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- Faces in the CrowdJune 11, 2001
Nearly 1,800 fans came to the gym for the crowning of the homecoming queen and the more raucous festivities. "The crowd was making so much noise at half-time, we came out of the locker room early, sat on our bench and had a great time watching," Neader said. To the delight of the homecoming fans, the Green Wave ended up playing with five guards because of foul trouble, lost an 85-82 lead in the second half and faded away to a 113-106 final.
Fatigue was becoming a major factor. A quick stop for dinner at Burger King after the game in Hammond was followed by a five-hour drive that night. The team grabbed some early morning sleep in a real hotel along the way, then drove four more hours to College Station, Texas, for the minitour's grand finale against A&M on Nov. 10. The term real hotel is used because it is not always thus, not with this team. To save time and money the team once spent the night at a Delta Airlines gate, following a loss to Baylor, so they would be able to catch a 6 a.m. flight home to Tampa. "It wasn't bad at all," said Savino. "It was the first time some of us had been camping in our lives. I even took pictures. My favorite is of Neader. Here's the guy who represents Doc Gooden, sleeping by a trash can."
The evening the Wave rolled into College Station was far more pleasant. The cool autumn air of the Lone Star State wafted through the windows as Savino steered the van slowly down George Bush Drive and onto the campus. Anderson announced with mock drama: "Expected crowd for St. Pete AAU—two hundred and fifty thousand!"
Well, not exactly. Inside the gym, about 250 people were watching the end of an A&M-University of Louisville women's volleyball game. Outside, a guard explained that, no, there weren't any parking spaces set aside for a team from St. Petersburg, Fla. Finally, though, a space was located. And within a half hour the stands were filling up for basketball.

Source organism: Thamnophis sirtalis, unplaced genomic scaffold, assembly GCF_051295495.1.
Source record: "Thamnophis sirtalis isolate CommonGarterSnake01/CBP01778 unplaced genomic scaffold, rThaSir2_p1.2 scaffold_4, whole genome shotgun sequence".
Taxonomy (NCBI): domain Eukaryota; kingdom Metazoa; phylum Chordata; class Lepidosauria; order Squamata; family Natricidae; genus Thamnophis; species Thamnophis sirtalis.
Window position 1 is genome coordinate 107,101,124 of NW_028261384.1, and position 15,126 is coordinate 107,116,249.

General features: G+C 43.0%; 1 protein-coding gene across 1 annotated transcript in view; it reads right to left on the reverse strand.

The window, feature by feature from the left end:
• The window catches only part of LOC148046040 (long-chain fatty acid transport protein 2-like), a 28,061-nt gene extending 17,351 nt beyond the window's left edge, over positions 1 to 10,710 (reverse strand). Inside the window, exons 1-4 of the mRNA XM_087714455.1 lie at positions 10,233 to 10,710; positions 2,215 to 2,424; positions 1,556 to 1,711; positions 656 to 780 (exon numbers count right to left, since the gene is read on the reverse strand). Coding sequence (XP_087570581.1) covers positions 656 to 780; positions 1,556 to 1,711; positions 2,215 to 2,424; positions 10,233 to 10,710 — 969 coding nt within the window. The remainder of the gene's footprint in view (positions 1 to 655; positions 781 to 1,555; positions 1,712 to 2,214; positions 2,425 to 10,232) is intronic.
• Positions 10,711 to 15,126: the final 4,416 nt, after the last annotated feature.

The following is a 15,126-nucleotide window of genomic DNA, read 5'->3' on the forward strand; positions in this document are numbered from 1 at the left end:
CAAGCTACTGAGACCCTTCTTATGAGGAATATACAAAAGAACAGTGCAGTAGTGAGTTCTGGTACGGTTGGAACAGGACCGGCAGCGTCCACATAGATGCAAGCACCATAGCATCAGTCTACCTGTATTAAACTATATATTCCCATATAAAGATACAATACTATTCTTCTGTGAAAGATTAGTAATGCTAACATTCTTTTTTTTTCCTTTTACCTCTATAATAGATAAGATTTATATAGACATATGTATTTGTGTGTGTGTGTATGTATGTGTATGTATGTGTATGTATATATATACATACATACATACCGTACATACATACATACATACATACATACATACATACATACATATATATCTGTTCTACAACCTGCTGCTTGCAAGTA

Inside, the neon lights of the Aggie scoreboard flashed FIGHT. Paula Abdul's Straight Up blared from the sound system. At one end of the court, the Aggies, dressed in their slick maroon-and-white uniforms, were doing precision layup drills. At the other end, the Green Wave—in green, blue and white—was engaged in a fierce, five-man game of H-O-R-S-E. "Just trying to stay loose," said Neader.
But the Wave was too loose on this big night. With 1,500 fans cheering A&M's first appearance of the 1990-91 season, St. Pete squandered an early 14-12 lead with uncharacteristically poor shooting. The Wave eventually finished 4 for 29 on three-point attempts for the game. The Aggies—perhaps imagining that St. Pete was Arkansas, as assistant coach Kennedy had urged—pumped up the volume as the long night wore on, and won 104-67. "We could shoot better blindfolded," said Savino disgustedly after the game.
Neader was philsophical. "It's tough, all this driving and playing, and then taking on a Texas A&M," he said on the ride back to the hotel. Then he sighed. "At least we're out here doing it."
Early the following morning, drained and bleary-eyed, they were back in the van, racing that stretch of Highway 6 to the airport north of Houston. Within the hour, they would be jetting home, already thinking about the next day—Monday—when they would return to their various jobs, then get together again to play a Monday-night city-league game. Then they would set off on another roundball odyssey, meeting five more Division I opponents, schools scattered from Orlando to Colorado Springs. The Wave would go 0-5 on that East-to-West swing, but that was of little concern. "When you think about it," said Savino, "nobody plays nine games in 13 days in different cities around the country." When you think about it, the Green Wave does.
Inside the airline terminal in Houston, Williams and Brown, two of St. Pete's big guys who had once dreamed of pro careers, were leaning against a wall and talking about the game. They turned to the escalator. The Houston Rocket basketball team was descending into view, returning home from a road game in San Antonio. Akeem Olajuwon, the team's seven-foot center, walked right in front of the players from Florida, who suddenly felt less like players. "Man, did you see how big that guy is!" Williams said, awestruck. It was a strange, momentary crossing of basketball worlds. There, across the lobby, went the high-profile pros. And here stood the unknown amateurs, waiting for their plane. Both teams on the road, embracing a game they love.